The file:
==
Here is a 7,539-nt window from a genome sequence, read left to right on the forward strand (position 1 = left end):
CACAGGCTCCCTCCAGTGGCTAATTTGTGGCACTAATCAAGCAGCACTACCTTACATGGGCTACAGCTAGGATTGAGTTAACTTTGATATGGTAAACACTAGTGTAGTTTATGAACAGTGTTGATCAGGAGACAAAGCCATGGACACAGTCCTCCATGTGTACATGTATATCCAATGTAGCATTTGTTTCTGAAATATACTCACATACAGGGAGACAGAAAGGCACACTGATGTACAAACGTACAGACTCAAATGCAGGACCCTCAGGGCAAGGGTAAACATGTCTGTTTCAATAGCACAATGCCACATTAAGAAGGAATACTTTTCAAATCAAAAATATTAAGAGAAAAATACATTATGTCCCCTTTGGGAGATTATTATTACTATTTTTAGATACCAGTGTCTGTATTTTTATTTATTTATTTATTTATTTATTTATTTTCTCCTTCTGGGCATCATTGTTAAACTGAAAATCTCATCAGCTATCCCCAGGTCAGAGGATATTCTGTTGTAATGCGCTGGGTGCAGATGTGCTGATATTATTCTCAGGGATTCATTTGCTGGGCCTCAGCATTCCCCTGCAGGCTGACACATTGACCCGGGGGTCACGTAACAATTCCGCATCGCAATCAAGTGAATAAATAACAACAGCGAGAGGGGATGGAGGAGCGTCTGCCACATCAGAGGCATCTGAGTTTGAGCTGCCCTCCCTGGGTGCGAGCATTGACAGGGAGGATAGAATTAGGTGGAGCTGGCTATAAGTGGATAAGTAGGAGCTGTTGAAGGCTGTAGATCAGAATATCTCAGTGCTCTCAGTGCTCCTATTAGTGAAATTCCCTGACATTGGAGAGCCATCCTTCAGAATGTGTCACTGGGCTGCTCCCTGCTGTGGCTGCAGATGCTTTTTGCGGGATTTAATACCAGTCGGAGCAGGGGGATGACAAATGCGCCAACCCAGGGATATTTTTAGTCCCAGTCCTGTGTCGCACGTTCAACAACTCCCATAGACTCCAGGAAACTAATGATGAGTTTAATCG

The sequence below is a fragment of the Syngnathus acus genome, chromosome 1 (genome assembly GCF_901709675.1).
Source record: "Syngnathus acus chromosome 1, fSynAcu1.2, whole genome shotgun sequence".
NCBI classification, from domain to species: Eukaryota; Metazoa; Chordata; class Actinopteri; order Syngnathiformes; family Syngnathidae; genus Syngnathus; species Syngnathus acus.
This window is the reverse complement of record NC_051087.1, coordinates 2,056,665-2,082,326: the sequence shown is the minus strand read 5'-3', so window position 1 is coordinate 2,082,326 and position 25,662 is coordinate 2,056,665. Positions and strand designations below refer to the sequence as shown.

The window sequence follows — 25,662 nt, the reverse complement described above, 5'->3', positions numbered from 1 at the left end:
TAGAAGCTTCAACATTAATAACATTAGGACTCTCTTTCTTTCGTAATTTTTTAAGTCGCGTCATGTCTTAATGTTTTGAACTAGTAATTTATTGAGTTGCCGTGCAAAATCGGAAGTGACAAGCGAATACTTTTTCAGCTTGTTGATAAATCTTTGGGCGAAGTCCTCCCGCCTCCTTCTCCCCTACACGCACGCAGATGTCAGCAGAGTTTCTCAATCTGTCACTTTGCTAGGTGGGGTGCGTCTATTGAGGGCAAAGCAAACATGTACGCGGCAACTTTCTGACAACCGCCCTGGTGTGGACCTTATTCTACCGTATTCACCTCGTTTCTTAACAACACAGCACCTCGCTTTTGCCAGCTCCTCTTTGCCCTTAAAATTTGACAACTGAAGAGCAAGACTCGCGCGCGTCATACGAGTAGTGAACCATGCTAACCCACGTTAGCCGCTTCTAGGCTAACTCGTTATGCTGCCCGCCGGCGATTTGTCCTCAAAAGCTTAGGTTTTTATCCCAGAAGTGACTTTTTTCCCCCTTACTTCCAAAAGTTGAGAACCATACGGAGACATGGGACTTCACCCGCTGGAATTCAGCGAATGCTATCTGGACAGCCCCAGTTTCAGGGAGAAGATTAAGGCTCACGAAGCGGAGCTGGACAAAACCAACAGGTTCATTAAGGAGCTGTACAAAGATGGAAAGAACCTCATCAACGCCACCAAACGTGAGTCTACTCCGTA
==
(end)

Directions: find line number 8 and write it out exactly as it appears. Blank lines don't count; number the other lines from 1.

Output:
TAGAAGCTTCAACATTAATAACATTAGGACTCTCTTTCTTTCGTAATTTTTTAAGTCGCGTCATGTCTTAATGTTTTGAACTAGTAATTTATTGAGTTGCCGTGCAAAATCGGAAGTGACAAGCGAATACTTTTTCAGCTTGTTGATAAATCTTTGGGCGAAGTCCTCCCGCCTCCTTCTCCCCTACACGCACGCAGATGTCAGCAGAGTTTCTCAATCTGTCACTTTGCTAGGTGGGGTGCGTCTATTGAGGGCAAAGCAAACATGTACGCGGCAACTTTCTGACAACCGCCCTGGTGTGGACCTTATTCTACCGTATTCACCTCGTTTCTTAACAACACAGCACCTCGCTTTTGCCAGCTCCTCTTTGCCCTTAAAATTTGACAACTGAAGAGCAAGACTCGCGCGCGTCATACGAGTAGTGAACCATGCTAACCCACGTTAGCCGCTTCTAGGCTAACTCGTTATGCTGCCCGCCGGCGATTTGTCCTCAAAAGCTTAGGTTTTTATCCCAGAAGTGACTTTTTTCCCCCTTACTTCCAAAAGTTGAGAACCATACGGAGACATGGGACTTCACCCGCTGGAATTCAGCGAATGCTATCTGGACAGCCCCAGTTTCAGGGAGAAGATTAAGGCTCACGAAGCGGAGCTGGACAAAACCAACAGGTTCATTAAGGAGCTGTACAAAGATGGAAAGAACCTCATCAACGCCACCAAACGTGAGTCTACTCCGTA